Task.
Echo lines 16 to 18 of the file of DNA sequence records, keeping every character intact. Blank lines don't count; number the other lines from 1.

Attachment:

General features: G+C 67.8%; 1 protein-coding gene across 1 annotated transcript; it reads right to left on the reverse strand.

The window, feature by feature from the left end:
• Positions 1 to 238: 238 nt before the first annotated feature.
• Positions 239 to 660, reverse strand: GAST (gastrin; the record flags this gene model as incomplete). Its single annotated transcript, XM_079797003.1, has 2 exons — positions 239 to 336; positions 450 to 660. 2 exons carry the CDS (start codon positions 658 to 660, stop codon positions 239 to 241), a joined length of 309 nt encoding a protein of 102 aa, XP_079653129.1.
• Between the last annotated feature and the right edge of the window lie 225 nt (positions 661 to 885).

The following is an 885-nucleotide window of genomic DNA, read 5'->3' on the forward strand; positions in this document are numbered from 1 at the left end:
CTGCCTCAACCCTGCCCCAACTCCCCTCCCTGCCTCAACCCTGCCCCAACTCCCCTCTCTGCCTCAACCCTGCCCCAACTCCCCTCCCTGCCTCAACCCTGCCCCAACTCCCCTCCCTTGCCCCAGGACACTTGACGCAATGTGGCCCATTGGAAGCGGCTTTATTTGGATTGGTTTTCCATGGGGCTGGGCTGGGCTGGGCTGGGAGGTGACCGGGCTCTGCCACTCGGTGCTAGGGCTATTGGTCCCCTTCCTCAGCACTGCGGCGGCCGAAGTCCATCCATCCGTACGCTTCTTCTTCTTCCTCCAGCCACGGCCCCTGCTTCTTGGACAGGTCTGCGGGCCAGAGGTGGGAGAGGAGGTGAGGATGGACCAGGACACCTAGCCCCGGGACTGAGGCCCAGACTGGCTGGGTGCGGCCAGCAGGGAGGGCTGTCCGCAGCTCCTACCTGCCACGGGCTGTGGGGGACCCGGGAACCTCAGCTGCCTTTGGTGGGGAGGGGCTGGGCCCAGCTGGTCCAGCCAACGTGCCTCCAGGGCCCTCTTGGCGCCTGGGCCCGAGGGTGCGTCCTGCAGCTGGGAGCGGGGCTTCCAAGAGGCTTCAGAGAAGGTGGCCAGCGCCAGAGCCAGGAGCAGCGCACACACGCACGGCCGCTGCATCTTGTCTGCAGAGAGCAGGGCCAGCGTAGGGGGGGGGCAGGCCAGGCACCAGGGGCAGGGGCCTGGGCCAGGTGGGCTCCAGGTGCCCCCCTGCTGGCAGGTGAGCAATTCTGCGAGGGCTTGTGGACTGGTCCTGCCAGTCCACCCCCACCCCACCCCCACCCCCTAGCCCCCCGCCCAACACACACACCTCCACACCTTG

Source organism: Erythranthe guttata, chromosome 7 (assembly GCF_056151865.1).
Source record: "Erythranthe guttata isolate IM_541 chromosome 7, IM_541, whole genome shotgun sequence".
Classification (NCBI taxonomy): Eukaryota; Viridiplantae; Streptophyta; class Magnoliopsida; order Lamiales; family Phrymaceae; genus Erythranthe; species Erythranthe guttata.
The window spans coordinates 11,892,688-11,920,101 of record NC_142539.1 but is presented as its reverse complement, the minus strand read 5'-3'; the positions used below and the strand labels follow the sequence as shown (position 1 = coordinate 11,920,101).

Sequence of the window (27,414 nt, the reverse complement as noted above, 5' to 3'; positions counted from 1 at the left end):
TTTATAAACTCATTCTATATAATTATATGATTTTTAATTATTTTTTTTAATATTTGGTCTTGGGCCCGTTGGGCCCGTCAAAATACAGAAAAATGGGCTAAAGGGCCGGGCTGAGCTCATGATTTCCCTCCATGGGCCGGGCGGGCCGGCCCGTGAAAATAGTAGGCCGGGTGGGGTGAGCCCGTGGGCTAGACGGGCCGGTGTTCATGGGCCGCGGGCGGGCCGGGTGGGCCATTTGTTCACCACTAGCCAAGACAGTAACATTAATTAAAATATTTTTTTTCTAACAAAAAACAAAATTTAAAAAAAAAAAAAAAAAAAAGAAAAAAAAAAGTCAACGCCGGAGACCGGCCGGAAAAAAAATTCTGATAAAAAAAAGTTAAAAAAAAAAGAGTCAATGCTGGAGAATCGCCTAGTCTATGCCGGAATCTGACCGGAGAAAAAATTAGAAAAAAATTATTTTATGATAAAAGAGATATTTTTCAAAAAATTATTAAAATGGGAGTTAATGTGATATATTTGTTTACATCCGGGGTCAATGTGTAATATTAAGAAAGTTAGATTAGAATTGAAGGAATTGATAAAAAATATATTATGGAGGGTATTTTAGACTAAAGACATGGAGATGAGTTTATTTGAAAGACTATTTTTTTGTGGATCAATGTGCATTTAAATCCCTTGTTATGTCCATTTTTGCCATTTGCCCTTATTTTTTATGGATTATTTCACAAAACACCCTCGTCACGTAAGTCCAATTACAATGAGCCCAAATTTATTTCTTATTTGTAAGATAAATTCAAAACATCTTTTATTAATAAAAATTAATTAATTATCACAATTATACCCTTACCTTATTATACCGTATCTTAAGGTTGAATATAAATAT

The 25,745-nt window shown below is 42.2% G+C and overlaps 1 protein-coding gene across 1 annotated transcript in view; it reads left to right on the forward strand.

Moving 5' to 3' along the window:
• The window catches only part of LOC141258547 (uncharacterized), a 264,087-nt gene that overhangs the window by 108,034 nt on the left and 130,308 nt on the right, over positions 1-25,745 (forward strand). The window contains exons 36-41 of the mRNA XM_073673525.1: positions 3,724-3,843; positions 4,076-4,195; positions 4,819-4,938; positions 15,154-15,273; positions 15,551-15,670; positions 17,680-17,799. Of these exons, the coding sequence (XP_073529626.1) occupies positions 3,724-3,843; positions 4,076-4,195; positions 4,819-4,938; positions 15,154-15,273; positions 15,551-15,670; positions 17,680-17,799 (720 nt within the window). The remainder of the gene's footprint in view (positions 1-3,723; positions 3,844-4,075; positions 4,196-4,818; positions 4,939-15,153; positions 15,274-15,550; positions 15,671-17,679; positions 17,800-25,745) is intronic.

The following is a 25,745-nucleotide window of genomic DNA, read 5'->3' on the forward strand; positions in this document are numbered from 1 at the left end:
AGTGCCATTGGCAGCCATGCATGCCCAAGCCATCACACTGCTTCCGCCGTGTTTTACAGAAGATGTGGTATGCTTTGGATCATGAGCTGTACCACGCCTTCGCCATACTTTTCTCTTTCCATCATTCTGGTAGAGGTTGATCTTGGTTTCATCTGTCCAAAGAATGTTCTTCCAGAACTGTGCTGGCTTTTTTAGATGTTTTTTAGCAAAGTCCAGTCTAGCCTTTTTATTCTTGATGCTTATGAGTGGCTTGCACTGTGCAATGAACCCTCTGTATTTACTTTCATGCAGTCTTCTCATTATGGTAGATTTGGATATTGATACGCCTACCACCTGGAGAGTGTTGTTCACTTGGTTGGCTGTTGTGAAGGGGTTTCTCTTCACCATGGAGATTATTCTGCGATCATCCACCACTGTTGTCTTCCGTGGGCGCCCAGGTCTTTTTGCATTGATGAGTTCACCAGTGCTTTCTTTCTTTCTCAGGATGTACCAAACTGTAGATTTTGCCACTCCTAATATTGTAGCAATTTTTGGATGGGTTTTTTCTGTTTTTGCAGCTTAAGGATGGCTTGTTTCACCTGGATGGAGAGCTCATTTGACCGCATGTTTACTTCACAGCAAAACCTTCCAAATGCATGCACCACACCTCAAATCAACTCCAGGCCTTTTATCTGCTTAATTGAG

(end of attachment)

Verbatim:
• The window catches only part of LOC141258547 (uncharacterized), a 264,087-nt gene that overhangs the window by 108,034 nt on the left and 130,308 nt on the right, over positions 1-25,745 (forward strand). The window contains exons 36-41 of the mRNA XM_073673525.1: positions 3,724-3,843; positions 4,076-4,195; positions 4,819-4,938; positions 15,154-15,273; positions 15,551-15,670; positions 17,680-17,799. Of these exons, the coding sequence (XP_073529626.1) occupies positions 3,724-3,843; positions 4,076-4,195; positions 4,819-4,938; positions 15,154-15,273; positions 15,551-15,670; positions 17,680-17,799 (720 nt within the window). The remainder of the gene's footprint in view (positions 1-3,723; positions 3,844-4,075; positions 4,196-4,818; positions 4,939-15,153; positions 15,274-15,550; positions 15,671-17,679; positions 17,800-25,745) is intronic.

The following is a 25,745-nucleotide window of genomic DNA, read 5'->3' on the forward strand; positions in this document are numbered from 1 at the left end:
AGTGCCATTGGCAGCCATGCATGCCCAAGCCATCACACTGCTTCCGCCGTGTTTTACAGAAGATGTGGTATGCTTTGGATCATGAGCTGTACCACGCCTTCGCCATACTTTTCTCTTTCCATCATTCTGGTAGAGGTTGATCTTGGTTTCATCTGTCCAAAGAATGTTCTTCCAGAACTGTGCTGGCTTTTTTAGATGTTTTTTAGCAAAGTCCAGTCTAGCCTTTTTATTCTTGATGCTTATGAGTGGCTTGCACTGTGCAATGAACCCTCTGTATTTACTTTCATGCAGTCTTCTCATTATGGTAGATTTGGATATTGATACGCCTACCACCTGGAGAGTGTTGTTCACTTGGTTGGCTGTTGTGAAGGGGTTTCTCTTCACCATGGAGATTATTCTGCGATCATCCACCACTGTTGTCTTCCGTGGGCGCCCAGGTCTTTTTGCATTGATGAGTTCACCAGTGCTTTCTTTCTTTCTCAGGATGTACCAAACTGTAGATTTTGCCACTCCTAATATTGTAGCAATTTTTGGATGGGTTTTTTCTGTTTTTGCAGCTTAAGGATGGCTTGTTTCACCTGGATGGAGAGCTCATTTGACCGCATGTTTACTTCACAGCAAAACCTTCCAAATGCATGCACCACACCTCAAATCAACTCCAGGCCTTTTATCTGCTTAATTGAG